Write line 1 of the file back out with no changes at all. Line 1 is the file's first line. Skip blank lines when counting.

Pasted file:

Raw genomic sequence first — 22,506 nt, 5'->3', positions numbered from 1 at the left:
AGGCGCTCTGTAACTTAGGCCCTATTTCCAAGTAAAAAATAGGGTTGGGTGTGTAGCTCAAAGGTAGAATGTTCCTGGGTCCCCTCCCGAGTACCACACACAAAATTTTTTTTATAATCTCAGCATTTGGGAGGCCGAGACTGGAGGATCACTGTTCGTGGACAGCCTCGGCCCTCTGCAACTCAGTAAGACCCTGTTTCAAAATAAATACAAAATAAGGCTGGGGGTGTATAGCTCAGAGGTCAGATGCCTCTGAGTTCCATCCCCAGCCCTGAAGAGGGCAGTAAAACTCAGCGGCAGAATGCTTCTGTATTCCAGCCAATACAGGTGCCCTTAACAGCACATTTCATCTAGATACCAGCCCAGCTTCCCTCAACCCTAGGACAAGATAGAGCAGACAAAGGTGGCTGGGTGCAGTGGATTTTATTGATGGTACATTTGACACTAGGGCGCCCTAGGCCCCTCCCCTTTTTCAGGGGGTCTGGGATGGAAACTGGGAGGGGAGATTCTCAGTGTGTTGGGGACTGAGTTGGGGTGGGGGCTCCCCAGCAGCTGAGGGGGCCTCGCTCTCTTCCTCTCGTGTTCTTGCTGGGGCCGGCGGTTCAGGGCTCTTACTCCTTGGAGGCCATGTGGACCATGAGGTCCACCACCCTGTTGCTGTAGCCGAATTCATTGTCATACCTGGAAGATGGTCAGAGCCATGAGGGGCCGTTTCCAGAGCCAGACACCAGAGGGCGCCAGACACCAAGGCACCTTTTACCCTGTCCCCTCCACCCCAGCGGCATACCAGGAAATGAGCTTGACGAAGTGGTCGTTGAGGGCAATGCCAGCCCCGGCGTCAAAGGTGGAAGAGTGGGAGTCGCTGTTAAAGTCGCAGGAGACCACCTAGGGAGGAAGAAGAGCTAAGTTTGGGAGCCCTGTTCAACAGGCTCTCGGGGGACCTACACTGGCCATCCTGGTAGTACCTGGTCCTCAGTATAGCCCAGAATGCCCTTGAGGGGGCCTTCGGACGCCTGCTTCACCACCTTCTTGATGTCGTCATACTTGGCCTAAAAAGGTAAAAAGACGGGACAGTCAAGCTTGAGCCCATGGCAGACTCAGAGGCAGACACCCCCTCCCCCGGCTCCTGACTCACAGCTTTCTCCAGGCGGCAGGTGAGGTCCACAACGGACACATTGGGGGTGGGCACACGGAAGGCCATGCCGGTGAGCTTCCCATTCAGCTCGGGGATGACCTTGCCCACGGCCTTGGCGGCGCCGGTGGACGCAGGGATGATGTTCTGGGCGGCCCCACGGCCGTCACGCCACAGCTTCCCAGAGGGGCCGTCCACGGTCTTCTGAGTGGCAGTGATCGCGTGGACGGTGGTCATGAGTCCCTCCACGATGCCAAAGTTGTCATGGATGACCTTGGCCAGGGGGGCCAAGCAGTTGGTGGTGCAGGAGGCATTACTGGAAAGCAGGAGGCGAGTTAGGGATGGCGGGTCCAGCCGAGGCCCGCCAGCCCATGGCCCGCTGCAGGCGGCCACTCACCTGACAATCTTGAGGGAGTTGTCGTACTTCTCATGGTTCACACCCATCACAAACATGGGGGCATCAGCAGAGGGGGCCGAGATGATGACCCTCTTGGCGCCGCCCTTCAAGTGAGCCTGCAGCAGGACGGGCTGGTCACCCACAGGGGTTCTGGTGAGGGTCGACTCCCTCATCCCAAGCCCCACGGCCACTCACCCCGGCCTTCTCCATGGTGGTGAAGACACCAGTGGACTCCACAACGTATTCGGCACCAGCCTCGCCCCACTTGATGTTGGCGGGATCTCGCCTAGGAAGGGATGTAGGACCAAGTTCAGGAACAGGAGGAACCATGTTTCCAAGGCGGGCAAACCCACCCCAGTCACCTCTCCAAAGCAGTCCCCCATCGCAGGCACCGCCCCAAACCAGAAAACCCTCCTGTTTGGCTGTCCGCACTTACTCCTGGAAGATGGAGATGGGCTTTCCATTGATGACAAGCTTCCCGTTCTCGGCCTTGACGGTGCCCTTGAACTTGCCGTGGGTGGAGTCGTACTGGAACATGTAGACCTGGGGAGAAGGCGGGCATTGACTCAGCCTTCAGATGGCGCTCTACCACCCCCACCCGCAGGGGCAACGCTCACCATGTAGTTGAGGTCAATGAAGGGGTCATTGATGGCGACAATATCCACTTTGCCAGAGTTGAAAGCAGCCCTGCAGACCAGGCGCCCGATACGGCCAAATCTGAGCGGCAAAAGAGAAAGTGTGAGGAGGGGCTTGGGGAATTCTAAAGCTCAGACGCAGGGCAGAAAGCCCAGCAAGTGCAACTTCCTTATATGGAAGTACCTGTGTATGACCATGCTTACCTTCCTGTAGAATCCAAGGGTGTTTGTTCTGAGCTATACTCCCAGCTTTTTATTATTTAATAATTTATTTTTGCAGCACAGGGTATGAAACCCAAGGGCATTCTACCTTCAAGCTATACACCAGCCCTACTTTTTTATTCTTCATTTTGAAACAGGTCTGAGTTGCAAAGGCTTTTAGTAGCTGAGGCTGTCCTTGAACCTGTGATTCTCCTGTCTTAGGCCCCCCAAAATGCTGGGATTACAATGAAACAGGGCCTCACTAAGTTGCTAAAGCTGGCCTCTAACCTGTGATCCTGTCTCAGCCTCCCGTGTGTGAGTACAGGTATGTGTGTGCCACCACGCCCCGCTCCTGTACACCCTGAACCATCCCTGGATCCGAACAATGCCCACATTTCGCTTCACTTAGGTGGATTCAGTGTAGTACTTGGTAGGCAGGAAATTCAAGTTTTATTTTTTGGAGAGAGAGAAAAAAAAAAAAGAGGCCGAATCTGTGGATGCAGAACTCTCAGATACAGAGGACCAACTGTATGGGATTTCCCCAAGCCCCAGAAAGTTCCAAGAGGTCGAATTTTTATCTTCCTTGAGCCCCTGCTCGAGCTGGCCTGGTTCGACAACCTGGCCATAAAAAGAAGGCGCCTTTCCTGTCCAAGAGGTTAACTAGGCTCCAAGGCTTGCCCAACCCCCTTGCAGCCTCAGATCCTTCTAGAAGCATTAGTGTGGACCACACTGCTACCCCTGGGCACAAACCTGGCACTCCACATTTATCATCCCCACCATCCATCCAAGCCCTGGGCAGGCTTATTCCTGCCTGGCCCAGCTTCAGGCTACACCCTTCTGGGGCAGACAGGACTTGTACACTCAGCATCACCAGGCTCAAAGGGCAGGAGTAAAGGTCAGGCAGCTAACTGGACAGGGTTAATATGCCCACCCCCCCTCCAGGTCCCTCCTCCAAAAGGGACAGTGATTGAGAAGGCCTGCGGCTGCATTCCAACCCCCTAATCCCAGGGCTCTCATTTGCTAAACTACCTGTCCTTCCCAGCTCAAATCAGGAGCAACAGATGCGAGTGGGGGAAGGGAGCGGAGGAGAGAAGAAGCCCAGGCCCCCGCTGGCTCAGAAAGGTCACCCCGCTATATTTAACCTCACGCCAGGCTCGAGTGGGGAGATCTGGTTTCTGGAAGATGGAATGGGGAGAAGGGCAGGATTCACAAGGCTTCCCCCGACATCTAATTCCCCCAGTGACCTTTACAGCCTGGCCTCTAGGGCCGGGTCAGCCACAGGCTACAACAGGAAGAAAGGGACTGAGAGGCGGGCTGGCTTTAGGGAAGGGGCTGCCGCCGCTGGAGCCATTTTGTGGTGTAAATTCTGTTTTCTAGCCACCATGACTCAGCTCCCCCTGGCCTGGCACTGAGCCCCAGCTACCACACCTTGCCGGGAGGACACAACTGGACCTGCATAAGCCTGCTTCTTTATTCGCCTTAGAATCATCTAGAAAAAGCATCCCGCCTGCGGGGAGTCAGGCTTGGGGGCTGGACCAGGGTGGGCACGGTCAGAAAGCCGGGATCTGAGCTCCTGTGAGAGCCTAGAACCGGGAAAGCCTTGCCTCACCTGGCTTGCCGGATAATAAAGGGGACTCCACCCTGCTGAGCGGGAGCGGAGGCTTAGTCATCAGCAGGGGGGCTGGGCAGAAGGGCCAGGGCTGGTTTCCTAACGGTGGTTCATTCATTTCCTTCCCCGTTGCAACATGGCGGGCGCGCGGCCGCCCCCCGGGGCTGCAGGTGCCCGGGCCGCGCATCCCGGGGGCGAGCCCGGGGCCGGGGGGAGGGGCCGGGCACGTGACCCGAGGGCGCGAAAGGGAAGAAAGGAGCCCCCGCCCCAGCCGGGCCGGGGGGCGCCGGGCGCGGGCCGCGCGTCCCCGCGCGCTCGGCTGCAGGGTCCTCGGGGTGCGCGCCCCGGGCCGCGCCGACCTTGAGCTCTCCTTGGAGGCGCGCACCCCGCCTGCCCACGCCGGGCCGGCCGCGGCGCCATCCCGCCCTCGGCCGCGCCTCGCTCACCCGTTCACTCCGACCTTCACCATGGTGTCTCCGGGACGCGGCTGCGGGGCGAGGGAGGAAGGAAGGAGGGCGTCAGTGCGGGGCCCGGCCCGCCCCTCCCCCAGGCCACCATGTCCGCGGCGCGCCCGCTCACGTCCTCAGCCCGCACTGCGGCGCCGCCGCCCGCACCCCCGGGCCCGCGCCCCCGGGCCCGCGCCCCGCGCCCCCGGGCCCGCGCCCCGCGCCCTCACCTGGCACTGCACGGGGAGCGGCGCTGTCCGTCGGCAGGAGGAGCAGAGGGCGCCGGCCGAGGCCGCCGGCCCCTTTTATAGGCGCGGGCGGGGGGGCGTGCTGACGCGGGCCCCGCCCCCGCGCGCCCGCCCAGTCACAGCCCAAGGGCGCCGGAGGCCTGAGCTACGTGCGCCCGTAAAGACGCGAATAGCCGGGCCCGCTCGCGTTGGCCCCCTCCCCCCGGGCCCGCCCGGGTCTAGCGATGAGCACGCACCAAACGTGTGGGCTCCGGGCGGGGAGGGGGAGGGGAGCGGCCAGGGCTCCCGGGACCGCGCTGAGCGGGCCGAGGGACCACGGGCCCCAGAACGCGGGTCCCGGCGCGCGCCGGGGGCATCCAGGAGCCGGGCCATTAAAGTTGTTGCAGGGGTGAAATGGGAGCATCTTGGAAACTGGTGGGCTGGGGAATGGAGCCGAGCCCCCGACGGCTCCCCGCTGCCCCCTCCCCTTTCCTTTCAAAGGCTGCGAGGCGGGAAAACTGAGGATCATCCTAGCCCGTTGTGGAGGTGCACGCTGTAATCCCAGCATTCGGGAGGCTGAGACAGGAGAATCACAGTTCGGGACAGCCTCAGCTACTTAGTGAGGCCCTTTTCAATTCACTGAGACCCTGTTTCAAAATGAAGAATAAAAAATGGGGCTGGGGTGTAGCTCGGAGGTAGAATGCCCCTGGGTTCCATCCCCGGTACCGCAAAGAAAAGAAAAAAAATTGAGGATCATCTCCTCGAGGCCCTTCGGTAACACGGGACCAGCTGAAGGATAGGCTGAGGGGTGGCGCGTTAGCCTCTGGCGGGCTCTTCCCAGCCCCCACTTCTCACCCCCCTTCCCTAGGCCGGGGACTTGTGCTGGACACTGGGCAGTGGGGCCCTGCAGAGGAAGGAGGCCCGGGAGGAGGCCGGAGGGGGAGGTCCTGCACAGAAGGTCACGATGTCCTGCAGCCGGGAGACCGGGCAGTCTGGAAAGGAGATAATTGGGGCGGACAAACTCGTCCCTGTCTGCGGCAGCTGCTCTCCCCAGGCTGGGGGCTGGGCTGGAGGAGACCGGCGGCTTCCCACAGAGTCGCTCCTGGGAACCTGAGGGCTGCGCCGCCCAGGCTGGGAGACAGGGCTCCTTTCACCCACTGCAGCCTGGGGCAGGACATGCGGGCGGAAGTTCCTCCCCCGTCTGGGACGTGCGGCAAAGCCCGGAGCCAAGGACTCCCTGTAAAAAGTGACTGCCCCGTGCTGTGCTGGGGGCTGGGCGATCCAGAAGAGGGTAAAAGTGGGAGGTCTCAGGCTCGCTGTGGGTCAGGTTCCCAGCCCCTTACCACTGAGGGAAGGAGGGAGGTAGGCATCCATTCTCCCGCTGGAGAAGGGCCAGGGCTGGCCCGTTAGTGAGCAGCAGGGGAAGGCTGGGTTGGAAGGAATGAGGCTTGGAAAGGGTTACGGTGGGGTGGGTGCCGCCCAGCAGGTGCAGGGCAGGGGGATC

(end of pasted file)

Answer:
Raw genomic sequence first — 22,506 nt, 5'->3', positions numbered from 1 at the left: